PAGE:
I laugh when something funny happens or is said, and feel all the range of
It seems it's been quite difficult for you to get them published. Why is
Max: I found something interesting here. Apart from the fact that some
houses are cutting back due to the economy, most books today are written for
girls. I had an editor tell me, "Now if you could just write a story about a
girl and a horse...that sells every time." To me, that was exactly what was
wrong with what I had found in my research. EVERYONE is trying to do things
in similar ways. Then along comes HARRY POTTER and suddenly writers and
editors think all books need to be fantasy, wizardry, magic or something.
Next, most books are purchased by women. Women like detail, lots and lots of
detail in literature. Guys like humour, action and excitement. If the story
gets all bogged down with a lot of seemingly meaningless detail, you lose
the young male reader in my opinion.
And finally, most editors, the gatekeeper of publishing, are women. I have
nothing against women. My wife and I have been married since our early 20's.
I love my daughter. But we have to face the fact that our minds work
Beyond these obstacles, publishing is a business. I've been told that in
many publishing houses, only 10% of books ever make money. But when you
think of the fact that when so much that is being written is similar to what
is already there, it isn't difficult to see why this might be so.
So I set out on a different course. I couldn't find one book that was
anything like what I had in mind. I began writing them, even if there would
never be a market for them because I enjoyed reading them myself when they
Then a gentleman by the name of Dr. Marvin Baker got in touch with me. We
were on the same writers’ chat board on the internet. It turns out that he
has had an interest in developing books for “tweeners”. He wanted to help in
increasing literacy in
Realizing that most of what was being produced for young readers wasn't
reaching the reluctant or defiant reader, he decided to do something about
it. When he approached me, we were like two halves of the same part. He
wanted to publish for this age group and market, and I was already writing
for them. The similarities in our thinking were stunning. And the market
will have to tell us if we are right or wrong.
What sort of response have you had already to the books?
Max: I have a core group of readers who have been with me from the start. I
like to call them my family, friends, and cheerleaders. They include my
father, along with the two voracious readers from my family. So that brother
I used to tease for being an early reader has now become one of my best
encouragers. The group also includes editors, people who used to be involved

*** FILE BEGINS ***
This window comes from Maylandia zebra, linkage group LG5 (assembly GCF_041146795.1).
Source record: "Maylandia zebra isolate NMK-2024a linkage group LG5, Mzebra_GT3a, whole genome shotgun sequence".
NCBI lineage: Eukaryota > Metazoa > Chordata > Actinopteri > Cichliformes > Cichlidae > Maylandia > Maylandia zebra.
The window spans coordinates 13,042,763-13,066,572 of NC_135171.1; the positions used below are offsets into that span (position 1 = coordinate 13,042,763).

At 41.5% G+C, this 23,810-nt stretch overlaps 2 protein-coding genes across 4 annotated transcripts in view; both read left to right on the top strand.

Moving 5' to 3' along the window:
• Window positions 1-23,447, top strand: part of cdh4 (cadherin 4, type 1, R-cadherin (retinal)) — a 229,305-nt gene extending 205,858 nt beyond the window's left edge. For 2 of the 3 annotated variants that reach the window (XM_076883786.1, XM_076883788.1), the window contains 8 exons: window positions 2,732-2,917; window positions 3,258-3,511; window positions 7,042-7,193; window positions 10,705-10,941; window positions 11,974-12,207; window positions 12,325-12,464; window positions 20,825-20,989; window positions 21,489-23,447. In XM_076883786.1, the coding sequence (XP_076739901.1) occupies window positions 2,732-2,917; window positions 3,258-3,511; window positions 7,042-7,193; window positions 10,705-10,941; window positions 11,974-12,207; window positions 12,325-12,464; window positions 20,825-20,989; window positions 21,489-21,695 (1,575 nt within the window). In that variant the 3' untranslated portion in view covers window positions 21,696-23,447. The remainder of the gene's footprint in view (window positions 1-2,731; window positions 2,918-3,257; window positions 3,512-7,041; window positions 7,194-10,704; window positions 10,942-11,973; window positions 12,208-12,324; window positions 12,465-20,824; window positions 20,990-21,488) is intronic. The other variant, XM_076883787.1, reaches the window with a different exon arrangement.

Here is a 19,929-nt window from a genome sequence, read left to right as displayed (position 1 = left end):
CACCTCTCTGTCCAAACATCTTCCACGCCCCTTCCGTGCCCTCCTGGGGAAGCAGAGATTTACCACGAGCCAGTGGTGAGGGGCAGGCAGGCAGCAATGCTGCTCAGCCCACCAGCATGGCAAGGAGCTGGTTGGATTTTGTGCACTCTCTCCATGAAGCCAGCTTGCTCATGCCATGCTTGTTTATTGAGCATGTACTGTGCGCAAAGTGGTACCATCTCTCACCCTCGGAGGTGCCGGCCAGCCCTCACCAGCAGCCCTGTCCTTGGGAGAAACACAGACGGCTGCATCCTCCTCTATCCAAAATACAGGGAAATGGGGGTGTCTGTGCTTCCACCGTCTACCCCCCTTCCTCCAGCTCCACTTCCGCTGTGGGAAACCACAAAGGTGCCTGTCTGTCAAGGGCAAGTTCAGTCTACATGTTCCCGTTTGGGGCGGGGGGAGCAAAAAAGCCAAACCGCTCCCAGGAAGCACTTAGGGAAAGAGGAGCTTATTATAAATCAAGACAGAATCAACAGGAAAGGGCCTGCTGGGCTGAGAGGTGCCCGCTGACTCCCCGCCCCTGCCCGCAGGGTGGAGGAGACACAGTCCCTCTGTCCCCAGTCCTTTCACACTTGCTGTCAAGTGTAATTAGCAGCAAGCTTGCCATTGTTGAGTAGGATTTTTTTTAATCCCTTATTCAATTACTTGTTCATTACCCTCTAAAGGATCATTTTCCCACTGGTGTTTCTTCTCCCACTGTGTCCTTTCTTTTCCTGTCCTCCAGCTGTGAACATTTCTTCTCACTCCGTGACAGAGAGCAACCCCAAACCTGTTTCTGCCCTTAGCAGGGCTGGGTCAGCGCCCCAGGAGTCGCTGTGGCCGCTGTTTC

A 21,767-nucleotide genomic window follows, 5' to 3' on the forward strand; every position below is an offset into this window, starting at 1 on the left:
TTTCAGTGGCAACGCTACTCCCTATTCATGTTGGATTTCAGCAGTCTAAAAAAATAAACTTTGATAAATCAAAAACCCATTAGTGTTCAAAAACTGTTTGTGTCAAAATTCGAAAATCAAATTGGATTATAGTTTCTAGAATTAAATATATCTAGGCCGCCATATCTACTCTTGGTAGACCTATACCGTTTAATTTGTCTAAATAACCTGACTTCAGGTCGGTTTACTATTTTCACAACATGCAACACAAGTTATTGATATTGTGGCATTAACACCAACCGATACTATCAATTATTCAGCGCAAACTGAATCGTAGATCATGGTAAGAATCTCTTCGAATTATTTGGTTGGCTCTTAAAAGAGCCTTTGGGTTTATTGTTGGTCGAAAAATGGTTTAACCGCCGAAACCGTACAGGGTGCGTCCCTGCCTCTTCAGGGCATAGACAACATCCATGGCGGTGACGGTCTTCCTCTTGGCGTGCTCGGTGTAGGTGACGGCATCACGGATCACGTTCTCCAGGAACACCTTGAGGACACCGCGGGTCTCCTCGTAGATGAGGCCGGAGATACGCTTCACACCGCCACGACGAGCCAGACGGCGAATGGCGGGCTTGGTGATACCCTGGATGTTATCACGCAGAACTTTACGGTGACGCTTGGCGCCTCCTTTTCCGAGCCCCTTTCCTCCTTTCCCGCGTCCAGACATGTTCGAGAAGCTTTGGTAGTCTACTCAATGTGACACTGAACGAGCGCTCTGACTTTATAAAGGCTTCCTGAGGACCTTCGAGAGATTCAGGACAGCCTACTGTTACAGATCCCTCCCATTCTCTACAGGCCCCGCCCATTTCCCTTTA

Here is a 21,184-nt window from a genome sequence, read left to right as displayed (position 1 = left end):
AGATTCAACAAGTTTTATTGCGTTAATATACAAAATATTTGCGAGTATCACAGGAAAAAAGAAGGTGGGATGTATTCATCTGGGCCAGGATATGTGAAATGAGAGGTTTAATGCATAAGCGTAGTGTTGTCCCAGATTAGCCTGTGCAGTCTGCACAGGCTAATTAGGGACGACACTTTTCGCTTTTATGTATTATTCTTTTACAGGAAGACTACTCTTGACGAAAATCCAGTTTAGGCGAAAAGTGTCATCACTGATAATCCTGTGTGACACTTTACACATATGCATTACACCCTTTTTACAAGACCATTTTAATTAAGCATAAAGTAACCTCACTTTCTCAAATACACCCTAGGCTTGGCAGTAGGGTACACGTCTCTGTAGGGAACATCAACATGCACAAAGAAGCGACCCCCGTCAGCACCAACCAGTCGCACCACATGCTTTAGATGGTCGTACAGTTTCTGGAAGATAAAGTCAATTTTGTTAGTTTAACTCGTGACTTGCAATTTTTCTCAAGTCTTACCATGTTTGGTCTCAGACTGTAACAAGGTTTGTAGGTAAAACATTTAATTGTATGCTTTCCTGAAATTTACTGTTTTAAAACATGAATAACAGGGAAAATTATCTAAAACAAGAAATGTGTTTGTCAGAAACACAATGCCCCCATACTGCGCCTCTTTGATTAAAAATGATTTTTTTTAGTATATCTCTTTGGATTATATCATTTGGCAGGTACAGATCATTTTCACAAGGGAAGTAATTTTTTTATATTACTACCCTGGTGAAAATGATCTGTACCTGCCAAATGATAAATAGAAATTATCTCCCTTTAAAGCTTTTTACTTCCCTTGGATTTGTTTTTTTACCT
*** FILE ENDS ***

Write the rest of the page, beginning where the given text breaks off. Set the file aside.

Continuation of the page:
in publishing, parents, and even some reluctant readers. Here is an exchange
from one of those. I think it is typical of what we are going to find when
people discover books by Max Elliot Anderson from Tweener Press:
Email #1: Ethan, my reluctant reader, would like to read either
"Newspaper Caper" or “Mountain Cabin Mystery."
Email #2: You know,
maybe it's really a matter of preference. My reluctant reader is right this
very moment reading one of your stories....and he is very engrossed – keeps
telling me about parts of it....likes the humour.....so you just never know.
I'd say you may be onto something here!
Email #3: Ethan is
still reading.....likes your writing (he said, "Mom, he doesn't write like
you...instead of saying could you, he says couldja, just like we
talk!")....and your humour....I'll have him write you an email.
Email #4: Dear Mr.
Anderson, Your story was funny and exciting. My favourite part was when Tom
was stuck in the building with the attack dogs I liked it cause it kept on
getting more and more interesting and exciting. Other books start to get
boring but this one didn't. Can I read “Mountain Cabin Mystery” next?
This past week his
mother wrote to me saying, “Ethan decided he'd buy ALL of your books - so I
guess I'm committed to buying them for a while to come.”
Finally, could you please tell me something about yourself?
Max: I'm 56 years old. I have a degree in psychology. I'm a Vietnam-era
veteran of the US Army. My entire professional life has been devoted to the
production of films, video programs and television commercials. My wife's
name is Claudia. Our son, Jim will enter law school this fall, and my
daughter Sarah begins her teaching career in the field of Early Childhood
Many of my productions have won local, regional and national awards
including three Telly Awards - the equivalent to the Oscar for
non-theatrical productions. The PBS television special, “Gospel at the
Symphony”, was nominated for an Emmy and the double album won a Grammy.
I have had a private, one-hour video interview with President Ronald Reagan,
and have produced, shot, or directed over 500 national television
commercials for True Value Hardware Stores. My name is listed in several of
the Who's Who volumes including Who's Who in
beginning in 1999 and continuing with the current issue.
Five years ago, I produced a video called “Tracy’s Choices”, for teenagers.
The central message is about the consequences of our choices in life. Tracy
eventually died from complications due to AIDS. Her story was an attempt to
reach out to young people and help them avoid the mistakes she made in her
I received an award for Best Cinematographer for my work on the feature
film, “Pilgrims Progress”. This was the first film Liam Neeson was ever in.
I have also been involved in the production of some of the most successful
Christian films for children, including “Hobo and the Runaway”, “The Mystery
of Willoughby Castle”, “The Great Banana Pie Caper” and many others.
thank you very much. This is a wonderful new project, and I pray that it
might bless many people.
Newspaper Caper, the first book in the new series, will be published
late in August.
July 10th, 2003